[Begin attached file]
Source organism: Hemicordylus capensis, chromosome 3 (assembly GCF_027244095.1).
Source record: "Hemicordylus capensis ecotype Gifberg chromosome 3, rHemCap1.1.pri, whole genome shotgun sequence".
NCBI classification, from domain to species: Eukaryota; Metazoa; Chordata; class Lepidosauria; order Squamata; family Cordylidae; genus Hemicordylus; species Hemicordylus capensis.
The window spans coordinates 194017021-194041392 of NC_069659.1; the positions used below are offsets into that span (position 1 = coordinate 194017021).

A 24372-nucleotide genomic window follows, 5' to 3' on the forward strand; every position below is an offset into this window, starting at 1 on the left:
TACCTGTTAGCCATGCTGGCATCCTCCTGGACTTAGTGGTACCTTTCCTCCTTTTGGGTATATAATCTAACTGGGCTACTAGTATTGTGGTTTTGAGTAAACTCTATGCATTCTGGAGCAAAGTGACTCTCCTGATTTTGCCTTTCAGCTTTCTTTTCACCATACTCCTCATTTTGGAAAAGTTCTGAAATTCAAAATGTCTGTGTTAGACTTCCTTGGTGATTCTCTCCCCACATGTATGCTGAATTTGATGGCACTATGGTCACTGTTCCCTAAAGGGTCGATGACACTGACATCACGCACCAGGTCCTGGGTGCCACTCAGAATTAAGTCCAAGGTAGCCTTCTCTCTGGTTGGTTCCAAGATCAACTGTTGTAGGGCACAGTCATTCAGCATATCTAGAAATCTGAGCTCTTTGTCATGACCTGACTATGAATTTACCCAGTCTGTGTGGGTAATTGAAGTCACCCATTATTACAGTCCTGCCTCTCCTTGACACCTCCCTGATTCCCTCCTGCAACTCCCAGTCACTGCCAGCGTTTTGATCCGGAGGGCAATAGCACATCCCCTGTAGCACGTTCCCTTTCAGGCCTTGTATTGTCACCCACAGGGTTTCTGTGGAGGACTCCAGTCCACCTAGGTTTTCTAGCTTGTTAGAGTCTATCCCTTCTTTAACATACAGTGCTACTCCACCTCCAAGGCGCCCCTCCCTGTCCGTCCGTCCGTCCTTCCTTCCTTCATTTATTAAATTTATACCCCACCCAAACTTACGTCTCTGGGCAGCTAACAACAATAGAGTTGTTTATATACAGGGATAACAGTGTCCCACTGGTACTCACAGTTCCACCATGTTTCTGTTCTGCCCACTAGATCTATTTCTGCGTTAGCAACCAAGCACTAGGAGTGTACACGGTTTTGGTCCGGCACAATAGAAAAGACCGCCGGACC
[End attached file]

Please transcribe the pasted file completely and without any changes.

Source organism: Hemicordylus capensis, chromosome 3 (assembly GCF_027244095.1).
Source record: "Hemicordylus capensis ecotype Gifberg chromosome 3, rHemCap1.1.pri, whole genome shotgun sequence".
NCBI classification, from domain to species: Eukaryota; Metazoa; Chordata; class Lepidosauria; order Squamata; family Cordylidae; genus Hemicordylus; species Hemicordylus capensis.
The window spans coordinates 194017021-194041392 of NC_069659.1; the positions used below are offsets into that span (position 1 = coordinate 194017021).

A 24372-nucleotide genomic window follows, 5' to 3' on the forward strand; every position below is an offset into this window, starting at 1 on the left:
TACCTGTTAGCCATGCTGGCATCCTCCTGGACTTAGTGGTACCTTTCCTCCTTTTGGGTATATAATCTAACTGGGCTACTAGTATTGTGGTTTTGAGTAAACTCTATGCATTCTGGAGCAAAGTGACTCTCCTGATTTTGCCTTTCAGCTTTCTTTTCACCATACTCCTCATTTTGGAAAAGTTCTGAAATTCAAAATGTCTGTGTTAGACTTCCTTGGTGATTCTCTCCCCACATGTATGCTGAATTTGATGGCACTATGGTCACTGTTCCCTAAAGGGTCGATGACACTGACATCACGCACCAGGTCCTGGGTGCCACTCAGAATTAAGTCCAAGGTAGCCTTCTCTCTGGTTGGTTCCAAGATCAACTGTTGTAGGGCACAGTCATTCAGCATATCTAGAAATCTGAGCTCTTTGTCATGACCTGACTATGAATTTACCCAGTCTGTGTGGGTAATTGAAGTCACCCATTATTACAGTCCTGCCTCTCCTTGACACCTCCCTGATTCCCTCCTGCAACTCCCAGTCACTGCCAGCGTTTTGATCCGGAGGGCAATAGCACATCCCCTGTAGCACGTTCCCTTTCAGGCCTTGTATTGTCACCCACAGGGTTTCTGTGGAGGACTCCAGTCCACCTAGGTTTTCTAGCTTGTTAGAGTCTATCCCTTCTTTAACATACAGTGCTACTCCACCTCCAAGGCGCCCCTCCCTGTCCGTCCGTCCGTCCTTCCTTCCTTCATTTATTAAATTTATACCCCACCCAAACTTACGTCTCTGGGCAGCTAACAACAATAGAGTTGTTTATATACAGGGATAACAGTGTCCCACTGGTACTCACAGTTCCACCATGTTTCTGTTCTGCCCACTAGATCTATTTCTGCGTTAGCAACCAAGCACTAGGAGTGTACACGGTTTTGGTCCGGCACAATAGAAAAGACCGCCGGACC